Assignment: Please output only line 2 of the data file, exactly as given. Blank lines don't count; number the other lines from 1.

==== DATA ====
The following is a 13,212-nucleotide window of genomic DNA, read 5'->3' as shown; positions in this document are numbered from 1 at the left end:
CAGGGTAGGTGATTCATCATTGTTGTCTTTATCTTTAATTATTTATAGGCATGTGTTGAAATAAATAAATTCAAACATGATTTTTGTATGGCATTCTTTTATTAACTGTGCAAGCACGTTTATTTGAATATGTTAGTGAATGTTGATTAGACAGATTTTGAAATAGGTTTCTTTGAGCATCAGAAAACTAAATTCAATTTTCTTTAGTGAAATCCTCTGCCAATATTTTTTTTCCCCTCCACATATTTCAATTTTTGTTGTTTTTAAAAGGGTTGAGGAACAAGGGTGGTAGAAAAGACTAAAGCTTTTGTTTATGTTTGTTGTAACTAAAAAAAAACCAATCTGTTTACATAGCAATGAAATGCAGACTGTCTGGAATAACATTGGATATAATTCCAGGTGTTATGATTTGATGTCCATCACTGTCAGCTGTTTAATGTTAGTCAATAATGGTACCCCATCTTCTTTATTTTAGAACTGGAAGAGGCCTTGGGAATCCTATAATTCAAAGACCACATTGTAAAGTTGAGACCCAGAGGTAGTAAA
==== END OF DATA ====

CAGGGTAGGTGATTCATCATTGTTGTCTTTATCTTTAATTATTTATAGGCATGTGTTGAAATAAATAAATTCAAACATGATTTTTGTATGGCATTCTTTTATTAACTGTGCAAGCACGTTTATTTGAATATGTTAGTGAATGTTGATTAGACAGATTTTGAAATAGGTTTCTTTGAGCATCAGAAAACTAAATTCAATTTTCTTTAGTGAAATCCTCTGCCAATATTTTTTTTCCCCTCCACATATTTCAATTTTTGTTGTTTTTAAAAGGGTTGAGGAACAAGGGTGGTAGAAAAGACTAAAGCTTTTGTTTATGTTTGTTGTAACTAAAAAAAAACCAATCTGTTTACATAGCAATGAAATGCAGACTGTCTGGAATAACATTGGATATAATTCCAGGTGTTATGATTTGATGTCCATCACTGTCAGCTGTTTAATGTTAGTCAATAATGGTACCCCATCTTCTTTATTTTAGAACTGGAAGAGGCCTTGGGAATCCTATAATTCAAAGACCACATTGTAAAGTTGAGACCCAGAGGTAGTAAA